EMS Use of Isopropyl Alcohol Aromatherapy Versus Ondansetron

  • STATUS
    Not Recruiting
  • participants needed
    400
  • sponsor
    The University of Texas Health Science Center at San Antonio
Updated on 31 March 2021
ondansetron
vomiting
antiemetics
aromatherapy
emetics

Summary

Nausea is a common symptom encountered in the Emergency Medical Services (EMS) environment that is often treated with oral or intravenous anti-emetic medications. Research Design/Plan: This will be a randomized equivalence study comparing the reduction in a patient's reported level of nausea after treatment with either Ondansetron or IPA Methods: Patients who report nausea and/or vomiting in the normal evaluation and care of after calling 911 for Emergency Medical Care will be offered enrollment in the study. A short script will be attached to the outside of each study packet providing information about the study and its risks and benefits. Verbal or written (waiver of informed consent will be requested) permission will be obtained to start randomization. If the patient agrees to enroll then the study packet will be opened and utilized. All Advanced Life Support Ambulances in the San Antonio Fire Department will have sealed numbered opaque boxes or envelopes with either: 70% Isopropyl Alcohol swabs or ondansetron. Six Visual Nausea Severity Scoring cards will be provided with a marking pen to record timed nausea levels before and upon arrival to the Emergency Department and 15 minutes after treatment whichever comes first.

Clinical Relevance: This treatment has not been studied in the unique environment encountered by Paramedics in the Pre-Hospital setting. If this treatment is found to be effective, it many offer a very simple, extremely inexpensive and non-invasive (basic life support) approach for the treatment of nausea.

Description

Nausea is a common symptom encountered in the Emergency Medical Services (EMS) environment that is often treated with oral or intravenous anti-emetic medications. Post operative patients with modern anesthesia techniques and processes still have a 20-30% incidence of Nausea and/or vomiting. Nausea is a complicated symptom that is though to arise from the vomiting center in the lateral reticular formation in the brainstem. Afferent inputs form the cerebellum, higher cortical centers, the vestibular apparatus, the glossopharyngeal nerve and the vagal nerve inputs contribute to the process of the perception of nausea. Chemoreceptors in the Chemoreceptor Trigger Zone (CTZ) are located on the brain surface and are highly vascularized leading to increased exposure to neurotransmitters such as Serotonin (5-HT-3), histamine (H1) acetylcholine and dopamine. Blocking such neurotransmitter stimulation with targeted medications such as antihistamines or 5-HT-3 antagonists such as Ondansetron.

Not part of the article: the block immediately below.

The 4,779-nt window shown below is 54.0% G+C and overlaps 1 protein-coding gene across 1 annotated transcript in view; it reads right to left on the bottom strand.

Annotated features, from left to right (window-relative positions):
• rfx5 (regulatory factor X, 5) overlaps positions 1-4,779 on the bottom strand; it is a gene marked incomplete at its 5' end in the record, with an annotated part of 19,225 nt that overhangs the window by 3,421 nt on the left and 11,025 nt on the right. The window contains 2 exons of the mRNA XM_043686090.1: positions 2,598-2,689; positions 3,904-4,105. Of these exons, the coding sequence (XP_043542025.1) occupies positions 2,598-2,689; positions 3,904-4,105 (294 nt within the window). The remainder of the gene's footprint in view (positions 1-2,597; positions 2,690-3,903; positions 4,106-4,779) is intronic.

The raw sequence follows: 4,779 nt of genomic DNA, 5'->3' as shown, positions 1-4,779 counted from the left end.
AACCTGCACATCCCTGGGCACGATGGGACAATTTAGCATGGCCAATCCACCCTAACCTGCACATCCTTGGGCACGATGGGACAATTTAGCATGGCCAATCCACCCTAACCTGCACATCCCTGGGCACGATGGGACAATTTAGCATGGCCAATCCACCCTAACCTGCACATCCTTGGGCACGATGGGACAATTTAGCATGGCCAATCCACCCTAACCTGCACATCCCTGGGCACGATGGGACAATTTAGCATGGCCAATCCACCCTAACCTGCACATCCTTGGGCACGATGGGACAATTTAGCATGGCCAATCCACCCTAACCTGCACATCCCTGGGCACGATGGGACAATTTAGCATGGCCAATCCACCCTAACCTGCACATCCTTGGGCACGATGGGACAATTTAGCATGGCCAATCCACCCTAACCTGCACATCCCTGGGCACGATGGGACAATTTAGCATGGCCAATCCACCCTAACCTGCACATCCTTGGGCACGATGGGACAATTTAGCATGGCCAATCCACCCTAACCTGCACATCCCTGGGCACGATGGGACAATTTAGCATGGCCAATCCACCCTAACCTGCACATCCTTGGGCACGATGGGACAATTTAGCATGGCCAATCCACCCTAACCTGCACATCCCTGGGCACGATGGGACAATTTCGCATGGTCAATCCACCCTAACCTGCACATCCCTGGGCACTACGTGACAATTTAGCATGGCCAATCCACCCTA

Nausea is a common symptom encountered in the Emergency Medical Services (EMS) environment that is often treated with oral or intravenous anti-emetic medications. Many patients do not respond well to this therapy, and EMS services that have only basic life support (BLS) capabilities may not have any good treatment currently. Additionally, because of the configuration of modern day ambulances, the patient is transport in a rear facing position in the patient compartment with very limited view of the environment. This method of transport frequently causes motion sickness.

Motion sickness is thought to be caused by inadequate adaption of the body to conflicts between vestibular, visual, other proprioceptive inputs and inhibition of the vestibular cerebellum. Common therapies may include antihistamines, benzodiazepines, tricyclic antidepressants and or scopolamine. Behavioral strategies such a watching the true horizon, steering the vehicle, tilting head into turns and laying down with eyes closed have been shown to alleviate some symptoms of motion sickness. But these strategies are not available in the EMS environment. Scopolamine administered well before motion stimulus has been shown to prevent motion sickness and acute treatment is best when using sedating antihistamines. Non-sedating antihistamines, Ondansetron and ginger root have not been found to effectively prevent nor treat motion sickness.

Multiple agents have been studied for the treatment of nausea in the emergency department with equivalency of effect and time on onset. Common agents include ondansetron, metoclopramide, promethazine and prochlorperazine. Such agents have also been used in the EMS environment to some degree, but require parenteral administration with exposure to the risks for side effects or sedation. There are also not options at the BLS level. Post-operative oxygen therapy has not been shown to decrease post nausea after c-section delivery which is disappointing as this is a ubiquitous therapy in the EMS environment of care, is inexpensive and easy to administer. Ondansetron has been shown to be safe and effective in the prehospital environment with a low incidence of side effects but cost and need for parenteral administration is often a barrier to care.